When planning to travel Peru, consider adding Chavin de Huantar to your list, especially if you enjoy historical sites.
Chavin de Huantar, built somewhere around 1000 BC, if not earlier, holds us mystified! Located 250 kilometers north of Lima in the Peruvian Andes, the site is a major cause for archaeological inquiry. Chavin is one of both the earliest and the most famous pre-Columbian sites in Peru.
Chavin is an enormous temple structure created out of rectangular stone blocks. The U-shaped ceremonial courtyard faces east and is based around an elevated rock platform. It was likely dedicated to powerful spirits, considered to control weather and meteorological events. The main temple is a rectangular shape with two projections east. The southwest appendage, called the Castillo, is an enormous, pyramid-like structure with a platform once decorated with gargoyles. Chavin’s plaza, called the sunken plaza, was where thousands of pilgrims are thought to have gathered during important events and holidays.
There are also two entrances that lead to a series of underground passages and subterranean chambers. The passage on the right leads down to an underground chamber, containing the awe-inspiring Lanzón, a prism-shaped 4.5m block of carved white granite that tapers down from a broad feline head to a point stuck in the ground. The entrance on the left takes you into the labyrinthine inner chambers, which run underneath the Castillo on several levels connected by ramps and steps. In the seven major subterranean rooms, you might want a light to get a decent look at the carvings and the granite sculptures (even when the electric lighting is switched on), while all around you can hear the sound of water dripping.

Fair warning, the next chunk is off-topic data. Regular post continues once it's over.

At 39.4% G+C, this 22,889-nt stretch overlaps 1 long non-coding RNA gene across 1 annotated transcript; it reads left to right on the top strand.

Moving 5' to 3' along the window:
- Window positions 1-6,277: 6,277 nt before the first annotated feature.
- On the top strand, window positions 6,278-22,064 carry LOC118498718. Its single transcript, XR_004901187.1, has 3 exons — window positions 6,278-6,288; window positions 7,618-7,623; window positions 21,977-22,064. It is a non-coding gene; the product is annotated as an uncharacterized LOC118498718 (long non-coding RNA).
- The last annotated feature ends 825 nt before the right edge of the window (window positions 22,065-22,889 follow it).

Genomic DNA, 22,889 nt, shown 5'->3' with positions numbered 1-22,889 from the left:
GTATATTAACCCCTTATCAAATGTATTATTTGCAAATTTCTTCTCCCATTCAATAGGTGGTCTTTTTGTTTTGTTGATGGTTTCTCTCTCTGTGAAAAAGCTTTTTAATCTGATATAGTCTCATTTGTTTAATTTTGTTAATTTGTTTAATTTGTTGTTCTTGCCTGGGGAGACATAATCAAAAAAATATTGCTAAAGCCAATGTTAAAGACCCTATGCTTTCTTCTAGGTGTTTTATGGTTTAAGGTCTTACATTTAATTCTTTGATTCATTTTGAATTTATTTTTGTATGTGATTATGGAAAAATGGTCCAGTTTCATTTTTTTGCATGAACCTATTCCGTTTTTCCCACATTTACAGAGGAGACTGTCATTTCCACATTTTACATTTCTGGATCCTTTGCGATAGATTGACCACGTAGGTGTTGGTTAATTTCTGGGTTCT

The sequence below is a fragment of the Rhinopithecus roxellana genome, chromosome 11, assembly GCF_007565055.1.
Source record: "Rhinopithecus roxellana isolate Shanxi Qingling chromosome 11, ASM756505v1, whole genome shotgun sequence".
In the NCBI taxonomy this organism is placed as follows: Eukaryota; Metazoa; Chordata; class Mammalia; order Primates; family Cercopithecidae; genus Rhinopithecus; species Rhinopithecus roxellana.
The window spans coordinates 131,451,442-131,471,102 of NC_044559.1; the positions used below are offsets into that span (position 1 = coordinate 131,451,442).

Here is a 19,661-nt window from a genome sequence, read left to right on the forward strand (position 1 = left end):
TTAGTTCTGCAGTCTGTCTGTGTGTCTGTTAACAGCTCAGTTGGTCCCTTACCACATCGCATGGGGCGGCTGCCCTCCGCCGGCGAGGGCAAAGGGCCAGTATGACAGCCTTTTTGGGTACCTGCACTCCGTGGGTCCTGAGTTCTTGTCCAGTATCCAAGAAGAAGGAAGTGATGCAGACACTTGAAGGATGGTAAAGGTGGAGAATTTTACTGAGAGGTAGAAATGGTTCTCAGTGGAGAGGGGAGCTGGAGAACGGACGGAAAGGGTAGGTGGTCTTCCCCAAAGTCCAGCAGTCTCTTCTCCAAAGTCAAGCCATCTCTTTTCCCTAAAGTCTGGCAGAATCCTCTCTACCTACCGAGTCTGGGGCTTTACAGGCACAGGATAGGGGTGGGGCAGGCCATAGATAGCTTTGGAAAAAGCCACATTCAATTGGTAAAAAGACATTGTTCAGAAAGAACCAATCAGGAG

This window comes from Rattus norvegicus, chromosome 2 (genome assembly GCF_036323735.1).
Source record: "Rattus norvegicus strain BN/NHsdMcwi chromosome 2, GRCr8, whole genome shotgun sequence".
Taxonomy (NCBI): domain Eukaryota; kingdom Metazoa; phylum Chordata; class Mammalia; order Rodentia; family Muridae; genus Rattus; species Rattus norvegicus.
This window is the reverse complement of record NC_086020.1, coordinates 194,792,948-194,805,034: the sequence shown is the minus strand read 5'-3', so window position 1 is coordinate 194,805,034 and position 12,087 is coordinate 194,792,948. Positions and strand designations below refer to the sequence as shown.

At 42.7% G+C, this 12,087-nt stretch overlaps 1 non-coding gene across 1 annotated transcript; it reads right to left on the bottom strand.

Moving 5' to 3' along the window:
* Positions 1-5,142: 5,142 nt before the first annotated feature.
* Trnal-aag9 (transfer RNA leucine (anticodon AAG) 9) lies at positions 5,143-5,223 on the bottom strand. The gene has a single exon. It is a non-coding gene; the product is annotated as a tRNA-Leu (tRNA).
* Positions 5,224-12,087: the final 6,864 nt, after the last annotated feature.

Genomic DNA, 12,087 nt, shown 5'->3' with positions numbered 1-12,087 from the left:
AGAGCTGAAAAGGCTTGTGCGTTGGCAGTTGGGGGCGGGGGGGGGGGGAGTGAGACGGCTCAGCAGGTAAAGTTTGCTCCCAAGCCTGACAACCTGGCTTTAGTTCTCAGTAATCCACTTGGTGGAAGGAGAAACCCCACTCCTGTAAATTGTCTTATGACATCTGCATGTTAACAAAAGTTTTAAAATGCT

Its galleries, pillars, and obelisks contain bas-relief carvings throughout. Chavin showcases important aspects of decorative art and construction technologies of the time. Coated quarry stone buildings and terraced plazas throughout the site have intricate networks of vents and drains that are unseen elsewhere in South America. A complicated complex of terraces, squares, and stone, the entire site is full of ornamentation. Detailed anthropomorphic and zoomorphic symbolism and iconography decorate the structures and stones throughout Chavin. Monumental lithic art make the site extremely unique in the world.
It is suggested that Chavin was a major ceremonial and religious pilgrimage center for its namesake Chavin cult. Experts believe that people from throughout the Peruvian region would come to Chavin, making it an important center of cultural and religious discussion and cooperation.